6 sins that could destroy your marriage

Heathy marriages depend on people being willing and able to adapt to change and grow together in loving ways. Avoid the pitfalls of pride, pornography and expecting someone else to make you happy.

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  • Life is full of change, and relationships take part in that — sometimes in small steps and sometimes in large leaps. If you're not moving forward, you're losing ground. Stay out of these six danger zones to grow closer to your spouse as your marriage matures.

  • 1. Pride

  • Pride is one of the seven deadly sins, and it can be especially destructive to a marriage. Pride keeps us from apologizing — a pretty common event in a lasting relationship. When we disagree, it is our pride that makes us want to be right, which usually means the other person has to be wrong. To rid your marriage of pride, focus on the good things about your spouse and your relationship and express gratitude. And become really, really good at giving and accepting genuine apologies.

  • 2. Pornography

  • Pornography hurts marriages. In a 1988 study on pornography, researchers Dolf Zillman and Jennings Bryant concluded pornography "decreased satisfaction with partner's sexual performance, affection and appearance." In the years since, pornography has become more common and readily available through technology, but the harmful effects have not changed. Pornography creates unrealistic sexual expectations and emotionally violates the promises made to your spouse at your wedding. According to Fight The New Drug, pornography is also said to be equally as addictive to many hard drugs like cocaine.

  • 3. Discontent

  • Unmet expectations account for a great deal of our unhappiness — even if those expectations are unrealistic. Discontent has very little to do with external forces and everything to do with our attitude and approach. If you're finding that everything your spouse does annoys you, try some of these techniques to bring contentment into your life — and your marriage.

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  • 4. Distraction

  • In the beginning of a relationship, your focus is solely on the other person. You make it a priority to be together. After the honeymoon stage has faded — even if they still deeply care about the other person — many people get caught up in kids and work and other obligations. A plant that is not consistently watered and nourished will wither. The same is true for relationships. Make time for fun in your relationship. Send flirty texts to each other during the day. Guard your date night.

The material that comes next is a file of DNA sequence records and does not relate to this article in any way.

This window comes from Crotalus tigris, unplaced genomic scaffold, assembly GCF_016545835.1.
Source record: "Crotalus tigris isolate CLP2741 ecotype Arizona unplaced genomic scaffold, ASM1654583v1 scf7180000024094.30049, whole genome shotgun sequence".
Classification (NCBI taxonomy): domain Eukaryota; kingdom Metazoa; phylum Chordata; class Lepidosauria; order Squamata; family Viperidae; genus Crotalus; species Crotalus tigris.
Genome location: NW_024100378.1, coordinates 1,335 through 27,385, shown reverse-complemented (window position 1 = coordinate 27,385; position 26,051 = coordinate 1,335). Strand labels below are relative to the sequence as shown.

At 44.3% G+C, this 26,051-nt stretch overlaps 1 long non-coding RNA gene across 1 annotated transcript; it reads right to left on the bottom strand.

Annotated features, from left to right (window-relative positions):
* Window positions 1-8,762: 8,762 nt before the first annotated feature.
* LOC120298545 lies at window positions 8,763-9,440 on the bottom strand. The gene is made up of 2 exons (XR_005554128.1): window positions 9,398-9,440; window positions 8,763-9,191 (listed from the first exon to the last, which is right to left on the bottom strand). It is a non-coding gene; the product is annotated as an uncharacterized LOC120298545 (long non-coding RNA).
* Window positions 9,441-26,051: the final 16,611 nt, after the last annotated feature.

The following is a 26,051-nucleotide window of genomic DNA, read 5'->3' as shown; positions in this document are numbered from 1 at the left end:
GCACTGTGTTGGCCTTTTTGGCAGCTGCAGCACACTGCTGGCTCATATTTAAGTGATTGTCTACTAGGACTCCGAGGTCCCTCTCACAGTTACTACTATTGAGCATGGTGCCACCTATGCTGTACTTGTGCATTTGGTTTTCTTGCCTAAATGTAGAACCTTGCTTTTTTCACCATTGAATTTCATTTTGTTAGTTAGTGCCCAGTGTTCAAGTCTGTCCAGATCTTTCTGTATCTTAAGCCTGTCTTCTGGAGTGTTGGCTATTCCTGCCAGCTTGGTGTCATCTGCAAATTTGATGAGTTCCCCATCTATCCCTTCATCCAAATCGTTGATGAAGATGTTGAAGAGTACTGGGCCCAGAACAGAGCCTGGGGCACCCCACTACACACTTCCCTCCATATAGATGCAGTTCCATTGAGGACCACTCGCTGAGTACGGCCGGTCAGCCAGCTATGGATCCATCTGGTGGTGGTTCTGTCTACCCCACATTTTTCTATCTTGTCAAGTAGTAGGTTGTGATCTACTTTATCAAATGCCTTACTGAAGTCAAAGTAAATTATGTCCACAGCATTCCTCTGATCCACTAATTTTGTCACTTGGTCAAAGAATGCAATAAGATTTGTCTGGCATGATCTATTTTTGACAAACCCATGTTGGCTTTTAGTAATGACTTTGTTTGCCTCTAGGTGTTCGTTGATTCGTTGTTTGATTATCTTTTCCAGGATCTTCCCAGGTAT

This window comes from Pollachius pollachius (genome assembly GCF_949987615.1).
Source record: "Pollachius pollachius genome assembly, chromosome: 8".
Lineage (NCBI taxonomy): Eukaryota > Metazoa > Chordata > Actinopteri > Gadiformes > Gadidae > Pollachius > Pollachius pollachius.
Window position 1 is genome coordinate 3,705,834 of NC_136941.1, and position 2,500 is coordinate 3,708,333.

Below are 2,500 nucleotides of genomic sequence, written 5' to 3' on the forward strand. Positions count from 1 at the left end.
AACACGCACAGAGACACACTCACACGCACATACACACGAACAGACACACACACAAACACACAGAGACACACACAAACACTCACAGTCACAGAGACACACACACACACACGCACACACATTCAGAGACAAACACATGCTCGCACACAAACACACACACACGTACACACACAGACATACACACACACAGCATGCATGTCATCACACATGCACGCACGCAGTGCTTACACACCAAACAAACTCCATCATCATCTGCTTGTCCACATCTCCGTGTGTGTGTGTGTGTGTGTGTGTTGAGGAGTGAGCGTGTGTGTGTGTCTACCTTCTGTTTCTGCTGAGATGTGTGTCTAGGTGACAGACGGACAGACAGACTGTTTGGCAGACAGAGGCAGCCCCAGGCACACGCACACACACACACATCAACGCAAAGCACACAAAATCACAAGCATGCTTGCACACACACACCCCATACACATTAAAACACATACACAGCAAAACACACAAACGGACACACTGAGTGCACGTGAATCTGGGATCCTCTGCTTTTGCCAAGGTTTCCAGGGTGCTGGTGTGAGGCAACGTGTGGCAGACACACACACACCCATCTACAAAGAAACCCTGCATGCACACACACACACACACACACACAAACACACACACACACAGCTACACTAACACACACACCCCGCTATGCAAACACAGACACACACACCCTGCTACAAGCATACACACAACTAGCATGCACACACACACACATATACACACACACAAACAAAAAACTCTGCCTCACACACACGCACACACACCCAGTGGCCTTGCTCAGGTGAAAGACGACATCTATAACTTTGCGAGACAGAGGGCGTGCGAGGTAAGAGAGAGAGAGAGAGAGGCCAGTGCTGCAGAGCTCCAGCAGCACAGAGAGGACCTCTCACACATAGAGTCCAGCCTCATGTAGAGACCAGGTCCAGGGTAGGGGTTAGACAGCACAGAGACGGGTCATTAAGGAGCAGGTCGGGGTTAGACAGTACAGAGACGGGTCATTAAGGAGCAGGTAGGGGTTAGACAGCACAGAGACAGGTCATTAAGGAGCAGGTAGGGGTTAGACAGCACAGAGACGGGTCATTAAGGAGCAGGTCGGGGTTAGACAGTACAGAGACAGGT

• 5. (Mis)-assigning meaning

  • There is a level of comfort in marriage. The better you know someone, the more you can anticipate how they feel or what they think. But, be careful — especially when you are assuming something negative — not to put words in your partner's mouth. Effective communication remains important through all stages of a relationship.

  • 6. Believing you're entitled to be happy

  • Nobody owes you happiness. Nobody can give it to you. You don't find it, you make it. Some days — weeks or years — will be better than others. Don't expect your spouse to make you happy. If you want your marriage to work, choose to be happy as an individual and bring that happiness to your marriage. It may be a lot of work, but marriage should be a lot of fun.

  • This article is brought to you by Del Sol. Del Sol's merchandise changes colors in the sun. The science is different for marriage, but the principle is the same — relationships can change. Let the sun shine down on your marriage as you change for the better.

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Shelly Norman has worked as a journalist for 25 years, both on the editing and writing side. She has a bachelor's degree in communication.

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